Is your organization cashing in on these profitable partnerships with community organizations? We want to hear about the payoffs in improved outcomes!

Gen X Guidelines for Healthcare and Hiring

August 21st, 2007 by Melanie Matthews

gen x book
Trying to market healthcare to Gen X-ers and Gen Y-ers? You’ve probably already discovered that the old rules no longer apply. Instead, think iTunes, the Web, cell phones and other new media.

“What we’re trying to do is produce content that’s suitable for the broad-based national media and yet also make it searchable so it is found by younger people and targeted more toward their niches. As they are out actively seeking information in response to a crisis (whether they are younger people helping their parents or more savvy older people), we want them to be able to find information that’s relevant to them,” says Lee Aase, manager of national media and new media at the Mayo Clinic, which hopes its ventures in new media will provide new ways to get noticed by Gen-X.

This cohort is also getting attention from Wellpoint, which created its Tonik health plan with the young ininsured in mind. The product was designed to appeal to Gen X’s independence, freedom and spontanaeity, while providing essential medical coverage, according to Aric Hooverson Grey WorldWide account director who led the agency team for client WellPoint/Anthem’s Tonik product line. Shelley Patchin is the director of advertising for WellPoint.

And if you have employees that fall under the Gen X umbrella, an interesting article from Manage Smarter offers strategies for retaining Gen X hires. A must-read for baby boomer managers.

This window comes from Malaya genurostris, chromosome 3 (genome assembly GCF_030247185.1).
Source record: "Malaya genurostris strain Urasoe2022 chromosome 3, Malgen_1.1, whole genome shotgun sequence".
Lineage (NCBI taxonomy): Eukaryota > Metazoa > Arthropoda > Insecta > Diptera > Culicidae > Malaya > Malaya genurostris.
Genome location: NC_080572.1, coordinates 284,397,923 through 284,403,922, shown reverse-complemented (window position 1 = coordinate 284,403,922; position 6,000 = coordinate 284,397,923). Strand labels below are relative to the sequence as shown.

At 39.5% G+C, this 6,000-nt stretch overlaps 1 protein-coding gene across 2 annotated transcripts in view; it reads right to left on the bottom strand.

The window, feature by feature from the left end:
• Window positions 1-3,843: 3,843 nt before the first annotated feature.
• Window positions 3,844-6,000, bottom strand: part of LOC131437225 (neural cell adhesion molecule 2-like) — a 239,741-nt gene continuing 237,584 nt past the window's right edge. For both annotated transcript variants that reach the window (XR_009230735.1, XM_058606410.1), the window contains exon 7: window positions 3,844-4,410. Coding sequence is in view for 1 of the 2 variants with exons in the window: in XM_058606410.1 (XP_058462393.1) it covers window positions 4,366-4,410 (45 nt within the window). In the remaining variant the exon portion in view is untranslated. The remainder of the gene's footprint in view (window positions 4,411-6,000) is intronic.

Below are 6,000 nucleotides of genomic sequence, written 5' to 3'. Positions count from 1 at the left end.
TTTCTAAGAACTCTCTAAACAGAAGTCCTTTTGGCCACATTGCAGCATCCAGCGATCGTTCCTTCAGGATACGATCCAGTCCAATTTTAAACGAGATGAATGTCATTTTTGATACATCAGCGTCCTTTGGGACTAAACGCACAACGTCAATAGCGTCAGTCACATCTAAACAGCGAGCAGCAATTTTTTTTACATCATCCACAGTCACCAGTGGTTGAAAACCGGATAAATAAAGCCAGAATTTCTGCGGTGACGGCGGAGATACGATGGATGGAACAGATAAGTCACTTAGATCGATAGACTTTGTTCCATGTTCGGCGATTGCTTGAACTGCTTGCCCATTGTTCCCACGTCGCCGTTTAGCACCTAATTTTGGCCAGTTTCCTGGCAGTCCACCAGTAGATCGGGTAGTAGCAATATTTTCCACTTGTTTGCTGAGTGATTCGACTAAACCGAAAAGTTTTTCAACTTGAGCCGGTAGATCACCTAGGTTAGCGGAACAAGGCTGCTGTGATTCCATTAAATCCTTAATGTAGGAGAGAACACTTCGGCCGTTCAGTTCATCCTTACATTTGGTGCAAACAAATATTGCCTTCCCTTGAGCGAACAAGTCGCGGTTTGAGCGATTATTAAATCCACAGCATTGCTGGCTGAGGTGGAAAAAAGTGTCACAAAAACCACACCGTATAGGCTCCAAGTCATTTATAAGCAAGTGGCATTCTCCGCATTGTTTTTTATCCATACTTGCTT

Reducing Non-Emergent ED Usage

August 20th, 2007 by Melanie Matthews

Medical homes are key in reducing emergency department (ED) usage, according to Jim Glauber, medical director for Neighborhood Health Plan of Massachusetts. He defines ED overuse for his organization and discusses the differences between urgent care and emergent care and when patients should use each. Click here to listen to Dr. Glauber’s comments.

Dr. Glauber, along with Dr. Lakshmi Dhanvanthari, and Dr. Karen Amstutz, both from WellPoint State Sponsored Business, will provide details on the most effective strategies they’ve implemented to address non-emergent ED use during a September 25, 2007 audio conference, Developing Effective Strategies to Reduce Non-Emergent Emergency Department Use.

The Role of IT in Reducing ADEs

August 20th, 2007 by Melanie Matthews

Implementation of computer technology is key in eliminating adverse drug events (ADEs), explains Leanne Huminski, chief nursing officer, McLeod Regional Medical Center. She comments on capitalizing on computer technology, McLeod’s initiatives for eliminating adverse drug events and the role information technology is playing in reducing ADEs. Click here to listen to Leanne’s comments.

Huminski, along with collegue Donna Isgett and Lenore Blank and Michelle Gilbert, Blank, Michelle Gilbert, Donna Isgett, and Huminski will describe how their organizations are implementing perfect care processes in heart failure and medication management with details on how they’ve implemented their programs and the results they are achieving during a August 22, 2007 audio conference, Pursuing Perfect Care: Improving Chronic Care Outcomes by Treating the Whole Patient.

Quality and Sharing

August 20th, 2007 by Melanie Matthews

Quality. Hospitals live and breathe it, health plans often reimburse by it, and providers are warming to the idea of reporting on it. But in this week’s featured podcast, Dr. Dale Bratzler reminds the industry not to lose sight of the patient’s needs while polishing pay-for-performance initiatives. Also, learn how some organizations raise the bar on quality by pooling resources with community organizations. This week’s Healthcare Business Weekly Update offers you two ways to pool resources with industry colleagues:

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August 20th, 2007 by Melanie Matthews